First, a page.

Next morning we opened an official inquiry. All the people who might be expected to have some knowledge of the mysterious cases were summoned one by one to Vassiliev’s office. The warehouse men knew nothing, for the cases had not been opened on delivery to the warehouse, and had lain until Vassiliev had discovered them. The technical staff said the instruments had not been produced in Arnstadt, but had probably come with other material from the Telefunken and Siemens chief works in Berlin. We felt convinced that they did not even know precisely what instruments they were being asked about.

    We decided to send a wire direct to Karlshorst, asking for the help of experts from the Special Group. The Special Group is the highest Soviet organization for scientific research in Germany, and is attached to the M. V. D. Department for Science and Technique in Potsdam. They have full powers to make direct contact at once, if necessary with all the scientific research organizations in the Soviet Union.

    It did not surprise us to find the mysterious apparatus in the Siemens warehouse at Arnstadt. During the later years of the war all the large German works shifted their industrial plant and established branches and depots in areas less subject to air attack. Moreover, immediately before the capitulation the more valuable installations and stores of raw material were removed and secretly deposited in various remote parts. We often came across most interesting material in the least expected places.

    It was of great importance to find out who had ordered this apparatus to be made, and whom it was intended for. To discover this, we must first ascertain where it had been produced. Only a very few German works could have made it, the most important of these being at Siemensstadt, in the British sector of Berlin. That was beyond the scope of our authority - at least, officially.

    On the other hand, the Telefunken works were at Erfurt, and they were concerned with producing huge transmitter valves for broadcasting stations. Telefunken-Erfurt was perfectly able to handle such a contract. Moreover, the technical directors at Erfurt were in constant business contact with Siemensstadt, and had a pretty good idea of all that went on in other Telefunken works. There we should find the threads linking up with the mysterious apparatus at Arnstadt.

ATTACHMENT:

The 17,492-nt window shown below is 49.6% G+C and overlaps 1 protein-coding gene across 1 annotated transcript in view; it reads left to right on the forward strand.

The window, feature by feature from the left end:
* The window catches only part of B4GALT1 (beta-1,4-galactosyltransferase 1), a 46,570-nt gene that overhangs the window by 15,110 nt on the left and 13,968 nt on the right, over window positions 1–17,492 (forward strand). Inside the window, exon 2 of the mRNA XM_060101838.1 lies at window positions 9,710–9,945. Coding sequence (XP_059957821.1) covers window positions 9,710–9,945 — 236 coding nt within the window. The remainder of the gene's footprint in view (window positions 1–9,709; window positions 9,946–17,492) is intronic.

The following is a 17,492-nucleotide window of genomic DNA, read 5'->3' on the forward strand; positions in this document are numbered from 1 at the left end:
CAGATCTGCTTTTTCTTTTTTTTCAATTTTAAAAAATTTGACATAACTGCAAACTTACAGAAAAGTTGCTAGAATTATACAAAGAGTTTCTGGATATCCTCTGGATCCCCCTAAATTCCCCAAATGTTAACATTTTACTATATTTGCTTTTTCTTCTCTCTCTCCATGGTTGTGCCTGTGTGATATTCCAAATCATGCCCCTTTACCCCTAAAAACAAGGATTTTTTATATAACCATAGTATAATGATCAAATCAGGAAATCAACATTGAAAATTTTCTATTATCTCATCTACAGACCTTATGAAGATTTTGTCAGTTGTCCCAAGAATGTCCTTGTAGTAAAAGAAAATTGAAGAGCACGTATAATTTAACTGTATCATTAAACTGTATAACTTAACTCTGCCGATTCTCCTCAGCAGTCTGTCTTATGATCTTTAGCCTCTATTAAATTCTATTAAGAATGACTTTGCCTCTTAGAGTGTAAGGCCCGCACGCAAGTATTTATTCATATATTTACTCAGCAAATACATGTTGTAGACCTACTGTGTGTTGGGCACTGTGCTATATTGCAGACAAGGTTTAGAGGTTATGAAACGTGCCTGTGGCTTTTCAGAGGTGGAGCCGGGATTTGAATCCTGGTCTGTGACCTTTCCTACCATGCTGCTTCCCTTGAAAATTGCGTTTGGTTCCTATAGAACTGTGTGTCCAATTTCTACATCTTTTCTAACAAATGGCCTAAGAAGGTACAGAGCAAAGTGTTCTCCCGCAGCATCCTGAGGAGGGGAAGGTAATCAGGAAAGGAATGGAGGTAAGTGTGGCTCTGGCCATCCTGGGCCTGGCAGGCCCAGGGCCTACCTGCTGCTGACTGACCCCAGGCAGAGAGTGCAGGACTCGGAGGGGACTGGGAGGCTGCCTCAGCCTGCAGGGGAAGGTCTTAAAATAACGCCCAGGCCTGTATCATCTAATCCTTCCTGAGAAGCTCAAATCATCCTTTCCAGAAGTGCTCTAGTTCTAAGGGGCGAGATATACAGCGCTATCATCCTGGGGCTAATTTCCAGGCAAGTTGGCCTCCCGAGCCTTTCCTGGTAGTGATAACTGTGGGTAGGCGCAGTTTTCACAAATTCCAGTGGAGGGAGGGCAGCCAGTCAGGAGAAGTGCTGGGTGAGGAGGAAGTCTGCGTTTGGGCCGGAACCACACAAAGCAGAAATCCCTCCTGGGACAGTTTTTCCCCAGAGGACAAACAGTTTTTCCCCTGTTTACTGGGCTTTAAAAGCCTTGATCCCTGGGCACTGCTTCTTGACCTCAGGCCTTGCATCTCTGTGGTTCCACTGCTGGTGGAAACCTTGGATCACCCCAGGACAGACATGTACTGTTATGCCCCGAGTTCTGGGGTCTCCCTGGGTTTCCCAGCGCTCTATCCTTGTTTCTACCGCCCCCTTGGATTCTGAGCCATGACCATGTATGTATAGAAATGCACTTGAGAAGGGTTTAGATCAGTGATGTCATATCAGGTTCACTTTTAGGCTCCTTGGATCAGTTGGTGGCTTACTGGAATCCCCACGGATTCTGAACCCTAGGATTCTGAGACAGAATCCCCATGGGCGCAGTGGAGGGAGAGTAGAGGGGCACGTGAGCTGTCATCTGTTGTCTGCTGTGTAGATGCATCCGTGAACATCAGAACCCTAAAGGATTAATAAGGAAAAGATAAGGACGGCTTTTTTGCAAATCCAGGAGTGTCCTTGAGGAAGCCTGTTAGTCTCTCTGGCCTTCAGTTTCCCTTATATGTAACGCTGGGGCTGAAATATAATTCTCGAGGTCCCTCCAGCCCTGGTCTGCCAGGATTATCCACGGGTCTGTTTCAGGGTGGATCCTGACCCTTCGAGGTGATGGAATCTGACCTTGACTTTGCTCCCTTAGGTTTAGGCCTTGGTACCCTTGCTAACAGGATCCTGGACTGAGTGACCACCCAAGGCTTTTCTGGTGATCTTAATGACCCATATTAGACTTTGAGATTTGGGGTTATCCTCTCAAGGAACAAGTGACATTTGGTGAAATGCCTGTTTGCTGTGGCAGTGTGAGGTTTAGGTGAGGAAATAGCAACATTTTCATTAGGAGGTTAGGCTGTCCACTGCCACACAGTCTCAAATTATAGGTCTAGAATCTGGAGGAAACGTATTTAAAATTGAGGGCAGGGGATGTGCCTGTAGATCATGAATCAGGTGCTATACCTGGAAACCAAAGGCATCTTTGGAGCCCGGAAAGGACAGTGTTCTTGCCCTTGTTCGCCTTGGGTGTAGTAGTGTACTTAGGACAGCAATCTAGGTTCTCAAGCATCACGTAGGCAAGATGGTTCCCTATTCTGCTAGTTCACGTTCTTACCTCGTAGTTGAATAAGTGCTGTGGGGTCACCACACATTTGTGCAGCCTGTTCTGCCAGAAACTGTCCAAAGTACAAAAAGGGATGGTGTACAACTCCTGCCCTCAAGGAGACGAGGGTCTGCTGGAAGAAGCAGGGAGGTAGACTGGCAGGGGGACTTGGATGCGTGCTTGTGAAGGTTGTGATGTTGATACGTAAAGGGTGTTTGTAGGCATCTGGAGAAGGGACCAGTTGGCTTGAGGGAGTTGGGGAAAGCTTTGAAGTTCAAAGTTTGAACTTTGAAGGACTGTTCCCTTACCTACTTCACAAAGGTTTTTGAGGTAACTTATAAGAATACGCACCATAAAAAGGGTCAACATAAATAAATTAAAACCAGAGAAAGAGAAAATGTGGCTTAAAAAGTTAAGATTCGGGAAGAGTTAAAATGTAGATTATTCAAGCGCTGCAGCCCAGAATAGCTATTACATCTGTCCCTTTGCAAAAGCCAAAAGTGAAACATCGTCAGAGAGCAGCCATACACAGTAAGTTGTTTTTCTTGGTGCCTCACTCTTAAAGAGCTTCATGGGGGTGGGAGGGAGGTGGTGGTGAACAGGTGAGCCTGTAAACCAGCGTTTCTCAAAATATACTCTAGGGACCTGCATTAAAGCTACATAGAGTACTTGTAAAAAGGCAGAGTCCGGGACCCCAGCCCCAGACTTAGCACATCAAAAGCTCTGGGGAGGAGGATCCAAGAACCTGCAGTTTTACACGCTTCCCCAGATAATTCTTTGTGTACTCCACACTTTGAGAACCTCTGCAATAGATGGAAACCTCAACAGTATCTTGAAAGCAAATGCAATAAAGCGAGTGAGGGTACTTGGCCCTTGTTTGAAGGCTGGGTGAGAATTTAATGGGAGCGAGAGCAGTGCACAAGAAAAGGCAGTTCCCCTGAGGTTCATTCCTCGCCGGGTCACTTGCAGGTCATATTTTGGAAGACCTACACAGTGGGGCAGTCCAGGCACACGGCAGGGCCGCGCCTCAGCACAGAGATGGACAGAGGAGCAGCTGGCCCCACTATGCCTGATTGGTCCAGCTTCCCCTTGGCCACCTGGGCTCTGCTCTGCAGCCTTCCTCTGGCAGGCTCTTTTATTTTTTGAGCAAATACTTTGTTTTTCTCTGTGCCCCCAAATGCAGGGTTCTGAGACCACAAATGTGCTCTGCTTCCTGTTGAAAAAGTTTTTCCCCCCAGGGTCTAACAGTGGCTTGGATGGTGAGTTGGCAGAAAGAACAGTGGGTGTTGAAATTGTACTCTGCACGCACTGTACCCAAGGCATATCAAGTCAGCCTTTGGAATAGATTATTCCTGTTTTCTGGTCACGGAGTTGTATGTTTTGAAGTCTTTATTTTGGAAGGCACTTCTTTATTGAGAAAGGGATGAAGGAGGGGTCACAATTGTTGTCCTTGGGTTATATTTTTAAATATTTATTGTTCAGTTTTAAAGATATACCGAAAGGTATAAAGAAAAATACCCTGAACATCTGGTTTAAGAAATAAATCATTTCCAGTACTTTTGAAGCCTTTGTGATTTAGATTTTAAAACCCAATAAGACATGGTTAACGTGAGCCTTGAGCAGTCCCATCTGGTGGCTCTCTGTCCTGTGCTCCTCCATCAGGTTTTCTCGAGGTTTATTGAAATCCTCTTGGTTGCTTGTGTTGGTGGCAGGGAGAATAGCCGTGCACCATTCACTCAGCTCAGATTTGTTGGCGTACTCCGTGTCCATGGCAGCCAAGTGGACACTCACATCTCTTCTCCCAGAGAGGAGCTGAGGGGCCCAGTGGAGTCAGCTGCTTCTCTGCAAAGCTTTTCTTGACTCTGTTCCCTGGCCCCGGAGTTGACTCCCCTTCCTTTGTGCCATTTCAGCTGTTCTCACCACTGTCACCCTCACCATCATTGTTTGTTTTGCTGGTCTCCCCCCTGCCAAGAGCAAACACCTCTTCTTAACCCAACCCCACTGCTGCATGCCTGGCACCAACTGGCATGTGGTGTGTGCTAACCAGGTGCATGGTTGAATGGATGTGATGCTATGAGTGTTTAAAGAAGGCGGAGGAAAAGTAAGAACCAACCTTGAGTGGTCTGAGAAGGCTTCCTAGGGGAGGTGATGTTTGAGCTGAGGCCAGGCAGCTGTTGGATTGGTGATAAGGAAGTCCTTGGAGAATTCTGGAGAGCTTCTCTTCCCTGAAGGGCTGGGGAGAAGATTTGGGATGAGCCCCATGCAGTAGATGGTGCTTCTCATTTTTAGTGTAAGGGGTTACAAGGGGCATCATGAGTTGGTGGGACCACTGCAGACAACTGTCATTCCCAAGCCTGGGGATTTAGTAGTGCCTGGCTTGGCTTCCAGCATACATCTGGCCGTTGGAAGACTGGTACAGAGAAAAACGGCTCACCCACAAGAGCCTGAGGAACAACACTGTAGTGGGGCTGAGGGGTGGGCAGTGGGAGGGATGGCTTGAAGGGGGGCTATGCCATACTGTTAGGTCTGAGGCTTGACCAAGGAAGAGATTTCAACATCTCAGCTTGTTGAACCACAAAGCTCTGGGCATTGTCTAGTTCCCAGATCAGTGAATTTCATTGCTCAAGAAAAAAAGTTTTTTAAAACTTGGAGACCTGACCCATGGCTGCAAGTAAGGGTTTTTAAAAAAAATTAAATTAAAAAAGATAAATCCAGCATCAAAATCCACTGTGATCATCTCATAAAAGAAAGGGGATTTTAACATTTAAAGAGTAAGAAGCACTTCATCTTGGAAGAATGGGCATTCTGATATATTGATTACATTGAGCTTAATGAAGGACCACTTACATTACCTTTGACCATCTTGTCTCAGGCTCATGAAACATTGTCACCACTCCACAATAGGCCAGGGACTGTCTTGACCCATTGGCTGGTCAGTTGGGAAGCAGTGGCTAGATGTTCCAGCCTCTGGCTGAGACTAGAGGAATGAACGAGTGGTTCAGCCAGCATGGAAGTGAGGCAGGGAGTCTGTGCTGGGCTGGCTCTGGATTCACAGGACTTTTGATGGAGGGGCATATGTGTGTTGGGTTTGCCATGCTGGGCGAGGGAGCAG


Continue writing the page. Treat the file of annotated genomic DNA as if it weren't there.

We decided that Colonel Vassiliev should await the arrival of the Special Group experts, while Major Popov and I visited the Telefunken works at Erfurt.

    We notified the S. M. A. control officers, Lieutenant-Colonel Yevtikov and Lieutenant Novikov, that we were coming to Erfurt, and found them waiting for us in the former directors’ office. When we explained the reason for our visit they breathed a sigh of relief; they had obviously been expecting one of the regular inquiries into their failure to comply with production plans and reparations deliveries.

    We questioned all the engineers working in the department for transmitter valve production, and came upon several essential clues. Shortly before the capitulation they had executed some special orders for gigantic electrodes and other parts for some quite unknown and completely new type of construction. The constructional plans had come from Berlin, and the parts, when manufactured, were to be sent there, presumably for assembly. The work was strictly secret. When we persisted in asking the origin of the commission and the constructional plans, the technical head of the transmitter valve department said uncertainly: “Berlin-Dahlem ... I think...”

    That was good enough. During the war Berlin-Dahlem had been the headquarters of the secret laboratories for atomic physics engaged in atom-splitting experiments.

    At this stage Colonel Vassiliev telephoned from Arnstadt to report that the Special Group experts had arrived. I knew that Lieutenant-Colonel Yevtikov was a sluggish sort of individual, so I asked Lieutenant Novikov to get reliable men to start a thorough search immediately for anything that could have any connection with the mysterious order, and to place anything found under lock and key and post a military guard over it. Lieutenant Novikov was an energetic and able man, an engineer by profession, who later, when the Telefunken-Erfurt was transformed into a Soviet A. G. company, was appointed chief engineer to the works. While he set to work on the inquiries, Major Popov and I drove back to Arnstadt.

    In Vassiliev’s office we found a group of men who were obviously scientists and thoroughly at home in laboratories and research institutions. Together with them there were several taciturn men in civilian dress, which took no part in the discussion of technical points and kept mainly in the background. But one could see that they were the real bosses: they were the M. V. D. shadows.